We are looking forward to showcasing our work through visual platforms  and I will present a talk that will educate and provide an insight. We heavily rely on donors and we are very grateful for the local support from individuals and companies across the Mornington Peninsula who are donating and contributing to the event. All the funds will be donated to on-the-ground workshops in multiple countries across Asia.

SUPPLIED

 

Belmar sponsors charity ball By Kate Sears

 There was plenty of fun and frivolity at last year’s Children of Ghana Charity Ball.

There was plenty of fun and frivolity at last year’s Children of Ghana Charity Ball.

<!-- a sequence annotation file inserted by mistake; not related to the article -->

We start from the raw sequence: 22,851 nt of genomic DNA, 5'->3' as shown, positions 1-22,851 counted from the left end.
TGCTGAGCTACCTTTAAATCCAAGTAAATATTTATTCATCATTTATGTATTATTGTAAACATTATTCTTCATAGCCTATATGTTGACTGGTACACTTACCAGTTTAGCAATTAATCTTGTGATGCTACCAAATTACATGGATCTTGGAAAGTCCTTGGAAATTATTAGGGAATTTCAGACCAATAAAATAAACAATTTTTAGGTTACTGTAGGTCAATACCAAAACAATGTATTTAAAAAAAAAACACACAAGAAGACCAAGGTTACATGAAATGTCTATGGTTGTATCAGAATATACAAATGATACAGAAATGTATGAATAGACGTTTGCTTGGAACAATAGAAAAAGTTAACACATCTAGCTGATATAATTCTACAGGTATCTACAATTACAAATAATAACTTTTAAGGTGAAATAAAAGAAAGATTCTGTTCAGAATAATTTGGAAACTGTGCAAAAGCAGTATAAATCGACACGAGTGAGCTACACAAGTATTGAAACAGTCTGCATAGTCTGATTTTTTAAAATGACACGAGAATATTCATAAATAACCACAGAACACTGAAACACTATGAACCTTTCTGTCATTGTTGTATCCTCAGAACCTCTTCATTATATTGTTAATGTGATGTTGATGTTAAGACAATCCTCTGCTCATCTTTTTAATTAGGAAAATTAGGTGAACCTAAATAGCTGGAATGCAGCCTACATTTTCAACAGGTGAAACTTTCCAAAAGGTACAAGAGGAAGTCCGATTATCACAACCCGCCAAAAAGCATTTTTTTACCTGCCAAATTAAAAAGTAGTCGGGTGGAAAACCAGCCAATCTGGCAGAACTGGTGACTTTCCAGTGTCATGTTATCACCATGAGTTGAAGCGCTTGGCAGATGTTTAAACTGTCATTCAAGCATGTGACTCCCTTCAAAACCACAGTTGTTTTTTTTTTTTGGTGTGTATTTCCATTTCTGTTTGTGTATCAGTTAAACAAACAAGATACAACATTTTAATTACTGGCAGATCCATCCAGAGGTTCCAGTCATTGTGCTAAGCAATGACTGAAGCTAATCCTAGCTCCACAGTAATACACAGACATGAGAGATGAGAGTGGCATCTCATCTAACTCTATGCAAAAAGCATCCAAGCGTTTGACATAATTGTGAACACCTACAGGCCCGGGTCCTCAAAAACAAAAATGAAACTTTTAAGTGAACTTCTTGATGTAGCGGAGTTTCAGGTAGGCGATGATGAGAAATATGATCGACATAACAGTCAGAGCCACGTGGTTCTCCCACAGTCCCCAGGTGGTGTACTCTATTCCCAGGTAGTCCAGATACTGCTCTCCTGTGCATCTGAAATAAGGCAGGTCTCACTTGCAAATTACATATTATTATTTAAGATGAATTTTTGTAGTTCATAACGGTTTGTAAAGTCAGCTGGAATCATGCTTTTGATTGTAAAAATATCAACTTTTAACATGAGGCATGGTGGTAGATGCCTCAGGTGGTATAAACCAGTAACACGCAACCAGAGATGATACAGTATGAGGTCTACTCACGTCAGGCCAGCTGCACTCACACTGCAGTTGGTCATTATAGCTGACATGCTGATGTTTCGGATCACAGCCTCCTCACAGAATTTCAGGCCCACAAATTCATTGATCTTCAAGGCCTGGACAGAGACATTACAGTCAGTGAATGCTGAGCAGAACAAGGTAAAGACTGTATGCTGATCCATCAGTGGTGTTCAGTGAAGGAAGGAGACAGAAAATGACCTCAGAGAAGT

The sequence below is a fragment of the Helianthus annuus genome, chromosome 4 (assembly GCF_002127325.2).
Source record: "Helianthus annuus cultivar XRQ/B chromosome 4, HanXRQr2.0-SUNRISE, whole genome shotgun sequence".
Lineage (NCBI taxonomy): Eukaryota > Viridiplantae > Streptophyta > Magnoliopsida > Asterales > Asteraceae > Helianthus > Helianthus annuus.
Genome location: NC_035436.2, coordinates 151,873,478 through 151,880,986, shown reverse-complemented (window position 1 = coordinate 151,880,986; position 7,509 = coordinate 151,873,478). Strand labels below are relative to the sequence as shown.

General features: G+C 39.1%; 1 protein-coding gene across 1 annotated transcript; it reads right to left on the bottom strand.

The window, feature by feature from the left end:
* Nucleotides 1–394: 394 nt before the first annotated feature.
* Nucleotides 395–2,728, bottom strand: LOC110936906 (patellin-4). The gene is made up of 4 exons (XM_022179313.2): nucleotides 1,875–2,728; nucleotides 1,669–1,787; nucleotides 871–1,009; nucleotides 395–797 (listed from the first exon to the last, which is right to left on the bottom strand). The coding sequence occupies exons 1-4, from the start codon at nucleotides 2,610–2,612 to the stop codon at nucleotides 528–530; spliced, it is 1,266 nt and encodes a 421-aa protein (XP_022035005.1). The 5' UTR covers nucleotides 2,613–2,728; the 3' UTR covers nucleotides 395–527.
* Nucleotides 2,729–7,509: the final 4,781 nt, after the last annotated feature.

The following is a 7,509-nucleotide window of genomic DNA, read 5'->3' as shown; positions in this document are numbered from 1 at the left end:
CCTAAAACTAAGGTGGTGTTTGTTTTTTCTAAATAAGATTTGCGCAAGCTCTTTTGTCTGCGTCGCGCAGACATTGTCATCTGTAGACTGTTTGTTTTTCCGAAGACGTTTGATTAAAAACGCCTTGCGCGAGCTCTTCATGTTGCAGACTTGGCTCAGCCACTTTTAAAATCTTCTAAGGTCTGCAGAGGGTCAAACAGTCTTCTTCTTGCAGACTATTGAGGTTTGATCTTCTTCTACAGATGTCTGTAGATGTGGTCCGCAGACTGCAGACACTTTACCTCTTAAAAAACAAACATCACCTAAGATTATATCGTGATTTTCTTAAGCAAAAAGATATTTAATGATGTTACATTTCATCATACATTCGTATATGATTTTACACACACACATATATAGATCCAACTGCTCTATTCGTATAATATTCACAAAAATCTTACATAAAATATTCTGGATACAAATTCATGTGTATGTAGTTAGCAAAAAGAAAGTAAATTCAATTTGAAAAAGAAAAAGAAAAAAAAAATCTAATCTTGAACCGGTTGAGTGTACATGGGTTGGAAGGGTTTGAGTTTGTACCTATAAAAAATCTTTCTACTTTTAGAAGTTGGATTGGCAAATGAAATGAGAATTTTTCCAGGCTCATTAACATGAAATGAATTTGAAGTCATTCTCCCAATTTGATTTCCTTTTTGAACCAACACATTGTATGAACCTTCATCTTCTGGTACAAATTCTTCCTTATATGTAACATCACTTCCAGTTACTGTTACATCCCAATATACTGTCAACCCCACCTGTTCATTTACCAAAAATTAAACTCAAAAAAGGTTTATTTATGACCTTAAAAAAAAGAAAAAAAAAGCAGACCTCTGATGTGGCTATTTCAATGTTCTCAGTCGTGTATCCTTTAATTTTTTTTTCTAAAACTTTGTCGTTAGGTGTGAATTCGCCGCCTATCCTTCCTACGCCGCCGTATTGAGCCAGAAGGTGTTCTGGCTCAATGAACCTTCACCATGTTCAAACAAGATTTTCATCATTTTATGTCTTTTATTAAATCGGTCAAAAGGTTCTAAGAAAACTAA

The 2018 Children of Ghana Charity Ball warmly welcomes Belmar Real Estate as a major sponsor. Run by the Rotary Club of Frankston Sunrise, the annual fundraiser has made a massive difference to the lives of many children living in poverty in Ghana since Rotarian Tony Carter’s daughter Aimee spent time there in 2005, and Leanne Williams from Belmar Real Estate is delighted to be involved. “Having our brand associated with such a worthy cause is something that we are very proud of and we’re grateful to have received the opportunity to be involved,” Leanne said. “We’re always excited to support charities and we’re looking forward to not only participating but I’m one of the very few female auctioneers on the Peninsula and I’ll be conducting the auction on the night.” This wonderful gala night full of fantastic entertainment, including one of Australia’s best internationally acclaimed show bands and hosted by the beautiful Brodie Harper from Channel 9, is definitely a date to put on your calendar. It will be held at the Frankston Art Centre on Saturday, June 16.